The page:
Patterns of Evidence: Exodus
Did the Exodus happen? Many leading archaeologists and Bible scholars today say, “No.” Others argue that there may have been a small group of slaves that escaped Egypt, but the historical events didn’t happen the way they are described in the Bible. Even among evangelical scholars who accept the biblical account as historical, there is a debate regarding the date of the Exodus (this article from Wikipedia is an example of the skepticism of most regarding the Exodus). All of this confusion surrounding the Exodus led filmmaker Timothy P. Mahoney to begin a 12-year quest to discover if the Exodus really happened as it is told in the Bible, or not. The result of his investigation is a book and film entitled Patterns of Evidence: Exodus. Mahoney explains that his original reason for going to Israel and Egypt was to do a documentary about the route of the Exodus and the location of the real Mount Sinai. However, when he arrived in the Middle East, he was asked why he would want to make a documentary about an event that never happened. You can see his interview with Fox News here where Mahoney explains how this question changed the direction of his project and eventually led to the making of Patterns of Evidence: Exodus.
Patterns of Evidence: The Initial Quest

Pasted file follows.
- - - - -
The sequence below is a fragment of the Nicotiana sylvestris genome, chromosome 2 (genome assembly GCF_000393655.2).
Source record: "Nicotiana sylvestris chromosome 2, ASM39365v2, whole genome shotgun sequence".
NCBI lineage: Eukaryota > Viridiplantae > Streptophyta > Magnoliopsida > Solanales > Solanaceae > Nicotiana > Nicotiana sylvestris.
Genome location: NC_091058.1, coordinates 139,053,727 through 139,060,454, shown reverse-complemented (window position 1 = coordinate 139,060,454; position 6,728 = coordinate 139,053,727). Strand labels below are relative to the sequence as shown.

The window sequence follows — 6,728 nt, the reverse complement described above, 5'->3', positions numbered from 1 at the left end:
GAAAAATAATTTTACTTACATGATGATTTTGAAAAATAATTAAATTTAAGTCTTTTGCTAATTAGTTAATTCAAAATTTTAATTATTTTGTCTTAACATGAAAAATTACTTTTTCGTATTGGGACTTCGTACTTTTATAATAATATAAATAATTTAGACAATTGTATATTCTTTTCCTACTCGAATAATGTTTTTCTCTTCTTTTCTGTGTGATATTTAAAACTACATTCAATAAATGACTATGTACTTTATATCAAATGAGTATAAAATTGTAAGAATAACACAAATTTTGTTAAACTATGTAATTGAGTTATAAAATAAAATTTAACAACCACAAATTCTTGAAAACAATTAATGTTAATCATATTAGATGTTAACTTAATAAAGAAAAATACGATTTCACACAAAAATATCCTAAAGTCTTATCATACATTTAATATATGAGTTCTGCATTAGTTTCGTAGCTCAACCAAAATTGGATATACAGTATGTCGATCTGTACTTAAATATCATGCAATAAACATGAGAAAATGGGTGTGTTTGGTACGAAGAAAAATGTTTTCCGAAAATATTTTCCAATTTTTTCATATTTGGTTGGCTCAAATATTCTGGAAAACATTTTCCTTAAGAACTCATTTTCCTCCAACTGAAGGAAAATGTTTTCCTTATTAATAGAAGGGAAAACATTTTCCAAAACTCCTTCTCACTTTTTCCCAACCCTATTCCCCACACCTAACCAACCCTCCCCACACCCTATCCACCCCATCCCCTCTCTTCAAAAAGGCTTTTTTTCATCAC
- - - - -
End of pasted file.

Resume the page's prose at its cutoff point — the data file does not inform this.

Mahoney’s initial quest led to disappointment. He was introduced to the most popular theory regarding the date of the Exodus, which is the time of Ramesses II (13th century B.C.). As the film points out, one of the bases for this proposal is Exodus 1:11, which mentions that the Israelites built the city of Ramesses. The city has a narrow history of 200 years (1300-1100 B.C.). The problem is, there is no evidence for a settlement of Israelites, or an exodus from Egypt during this period. Mahoney began to wonder if there was a city that showed archaeological evidence for a group of ancient Israelites. He heard about the excavations going on at the ancient city of Avaris, which happens to lay underneath the southern sector of the later city of Ramesses in the Nile Delta. There he was told by the director of excavations, Manfred Bietak, that a large group of ancient Semitic people (25-30,000) had been discovered. According to Bietak, these people were originally a free people who enjoyed a special status and were shepherds. This sounded to Mahoney like the biblical account, but Bietak discouraged that interpretation because he holds to the Ramesses II date for the Exodus and this settlement was much to early to qualify as an early settlement of Israelites.